althouse at FACSTAFF.WISC.EDU
Mon Feb 26 09:02:16 PST 2001
>Marci writes: I think it is quite clear in Boerne and its successors that
>there is no
>requirement of a one violation-to-one-remedy formula. What that analysis
>misses in my view is that the existence of a pattern of state
>unconstitutional conduct is a *threshold* inquiry to the
>proportionality/congruence standard. If there is widespread and persisting
>state unconstitutional conduct, Congress may act pursuant to Sec. 5. If not,
>the inquiry stops altogether. (Boerne, Florida Prepaid)....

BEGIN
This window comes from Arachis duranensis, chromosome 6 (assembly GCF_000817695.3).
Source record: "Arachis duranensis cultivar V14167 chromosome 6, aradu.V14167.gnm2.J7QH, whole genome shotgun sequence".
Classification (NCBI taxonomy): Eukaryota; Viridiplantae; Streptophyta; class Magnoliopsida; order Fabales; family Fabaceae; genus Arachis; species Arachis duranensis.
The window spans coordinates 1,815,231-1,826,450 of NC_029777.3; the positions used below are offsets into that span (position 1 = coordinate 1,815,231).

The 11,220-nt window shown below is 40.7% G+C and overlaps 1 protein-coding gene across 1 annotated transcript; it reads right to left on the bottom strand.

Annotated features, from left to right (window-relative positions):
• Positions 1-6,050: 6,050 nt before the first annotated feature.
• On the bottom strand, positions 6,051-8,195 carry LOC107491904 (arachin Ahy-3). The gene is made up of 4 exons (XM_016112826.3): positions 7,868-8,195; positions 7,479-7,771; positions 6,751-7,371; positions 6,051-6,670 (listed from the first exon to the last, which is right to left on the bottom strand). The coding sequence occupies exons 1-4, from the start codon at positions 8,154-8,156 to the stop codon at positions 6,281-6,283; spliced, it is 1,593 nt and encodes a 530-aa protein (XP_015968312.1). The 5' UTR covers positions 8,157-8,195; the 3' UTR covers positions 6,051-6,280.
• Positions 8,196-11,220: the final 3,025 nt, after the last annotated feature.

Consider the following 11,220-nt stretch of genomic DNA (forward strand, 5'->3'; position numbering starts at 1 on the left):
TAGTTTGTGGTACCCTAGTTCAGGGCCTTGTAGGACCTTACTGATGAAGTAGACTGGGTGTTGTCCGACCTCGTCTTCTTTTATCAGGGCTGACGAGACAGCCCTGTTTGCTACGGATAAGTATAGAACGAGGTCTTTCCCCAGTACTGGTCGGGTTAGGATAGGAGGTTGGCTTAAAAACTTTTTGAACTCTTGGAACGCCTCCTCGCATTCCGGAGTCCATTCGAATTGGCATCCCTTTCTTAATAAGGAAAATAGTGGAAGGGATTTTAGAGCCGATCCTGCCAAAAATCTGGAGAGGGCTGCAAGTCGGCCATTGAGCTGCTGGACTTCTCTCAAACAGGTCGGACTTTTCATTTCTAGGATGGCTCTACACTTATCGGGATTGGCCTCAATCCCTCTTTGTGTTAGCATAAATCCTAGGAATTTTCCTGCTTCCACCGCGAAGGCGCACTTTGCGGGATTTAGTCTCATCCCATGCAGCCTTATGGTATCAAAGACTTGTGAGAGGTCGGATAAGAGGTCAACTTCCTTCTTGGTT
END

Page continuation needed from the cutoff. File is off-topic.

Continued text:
Let me be clear about what you're saying. What if after Florida Prepaid,
Congress were to rewrite the statute to make the federal claim for
retrospective relief available only in cases where the state had actually
deprived the patent holder of property without due process? There would
then be a one violation-to-one-remedy correspondence but no pattern. Good
enough (on the ground that there is no attempt to cover behavior beyond
what the constitution already provides)?
Re political action in the wake of Garrett: wouldn't the best route be to
ask state legislatures to consent to suit under the ADA, to hold each state
legislator to the test, and then pillory them if they won't do it? That
would be absolutely in line with the SCt opinion, rather than attacking the
Court, of course.
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